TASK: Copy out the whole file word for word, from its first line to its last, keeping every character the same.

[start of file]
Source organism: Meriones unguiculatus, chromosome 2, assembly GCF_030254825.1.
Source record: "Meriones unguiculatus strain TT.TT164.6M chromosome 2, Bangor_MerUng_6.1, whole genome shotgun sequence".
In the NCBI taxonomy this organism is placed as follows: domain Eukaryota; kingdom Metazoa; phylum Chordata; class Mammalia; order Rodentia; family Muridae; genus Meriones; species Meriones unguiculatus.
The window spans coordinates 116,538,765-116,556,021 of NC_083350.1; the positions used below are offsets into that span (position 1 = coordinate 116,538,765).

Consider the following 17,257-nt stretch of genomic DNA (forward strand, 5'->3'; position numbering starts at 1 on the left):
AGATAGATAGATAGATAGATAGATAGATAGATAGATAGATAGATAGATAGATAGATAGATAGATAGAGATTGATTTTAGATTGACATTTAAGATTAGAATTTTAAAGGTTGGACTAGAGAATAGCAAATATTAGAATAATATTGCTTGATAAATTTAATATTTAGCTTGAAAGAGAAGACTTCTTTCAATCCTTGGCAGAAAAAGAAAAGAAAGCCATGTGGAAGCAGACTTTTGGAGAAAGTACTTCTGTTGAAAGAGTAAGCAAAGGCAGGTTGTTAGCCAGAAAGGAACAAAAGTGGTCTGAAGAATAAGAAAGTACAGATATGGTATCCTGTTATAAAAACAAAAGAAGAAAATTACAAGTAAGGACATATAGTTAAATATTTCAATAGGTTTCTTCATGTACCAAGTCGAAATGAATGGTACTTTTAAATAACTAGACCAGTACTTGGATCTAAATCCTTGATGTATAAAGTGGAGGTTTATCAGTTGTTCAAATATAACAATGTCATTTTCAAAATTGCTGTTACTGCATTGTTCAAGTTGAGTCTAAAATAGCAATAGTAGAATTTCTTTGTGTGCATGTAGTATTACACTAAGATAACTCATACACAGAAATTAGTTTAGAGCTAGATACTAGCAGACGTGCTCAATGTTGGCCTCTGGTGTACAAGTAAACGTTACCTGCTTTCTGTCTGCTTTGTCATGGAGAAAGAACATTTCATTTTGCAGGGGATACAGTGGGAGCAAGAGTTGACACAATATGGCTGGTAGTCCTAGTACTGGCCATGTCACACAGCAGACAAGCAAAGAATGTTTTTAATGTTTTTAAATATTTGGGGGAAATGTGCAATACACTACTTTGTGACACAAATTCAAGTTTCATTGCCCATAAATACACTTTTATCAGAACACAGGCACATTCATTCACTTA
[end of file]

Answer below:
Source organism: Meriones unguiculatus, chromosome 2, assembly GCF_030254825.1.
Source record: "Meriones unguiculatus strain TT.TT164.6M chromosome 2, Bangor_MerUng_6.1, whole genome shotgun sequence".
In the NCBI taxonomy this organism is placed as follows: domain Eukaryota; kingdom Metazoa; phylum Chordata; class Mammalia; order Rodentia; family Muridae; genus Meriones; species Meriones unguiculatus.
The window spans coordinates 116,538,765-116,556,021 of NC_083350.1; the positions used below are offsets into that span (position 1 = coordinate 116,538,765).

Consider the following 17,257-nt stretch of genomic DNA (forward strand, 5'->3'; position numbering starts at 1 on the left):
AGATAGATAGATAGATAGATAGATAGATAGATAGATAGATAGATAGATAGATAGATAGATAGATAGAGATTGATTTTAGATTGACATTTAAGATTAGAATTTTAAAGGTTGGACTAGAGAATAGCAAATATTAGAATAATATTGCTTGATAAATTTAATATTTAGCTTGAAAGAGAAGACTTCTTTCAATCCTTGGCAGAAAAAGAAAAGAAAGCCATGTGGAAGCAGACTTTTGGAGAAAGTACTTCTGTTGAAAGAGTAAGCAAAGGCAGGTTGTTAGCCAGAAAGGAACAAAAGTGGTCTGAAGAATAAGAAAGTACAGATATGGTATCCTGTTATAAAAACAAAAGAAGAAAATTACAAGTAAGGACATATAGTTAAATATTTCAATAGGTTTCTTCATGTACCAAGTCGAAATGAATGGTACTTTTAAATAACTAGACCAGTACTTGGATCTAAATCCTTGATGTATAAAGTGGAGGTTTATCAGTTGTTCAAATATAACAATGTCATTTTCAAAATTGCTGTTACTGCATTGTTCAAGTTGAGTCTAAAATAGCAATAGTAGAATTTCTTTGTGTGCATGTAGTATTACACTAAGATAACTCATACACAGAAATTAGTTTAGAGCTAGATACTAGCAGACGTGCTCAATGTTGGCCTCTGGTGTACAAGTAAACGTTACCTGCTTTCTGTCTGCTTTGTCATGGAGAAAGAACATTTCATTTTGCAGGGGATACAGTGGGAGCAAGAGTTGACACAATATGGCTGGTAGTCCTAGTACTGGCCATGTCACACAGCAGACAAGCAAAGAATGTTTTTAATGTTTTTAAATATTTGGGGGAAATGTGCAATACACTACTTTGTGACACAAATTCAAGTTTCATTGCCCATAAATACACTTTTATCAGAACACAGGCACATTCATTCACTTA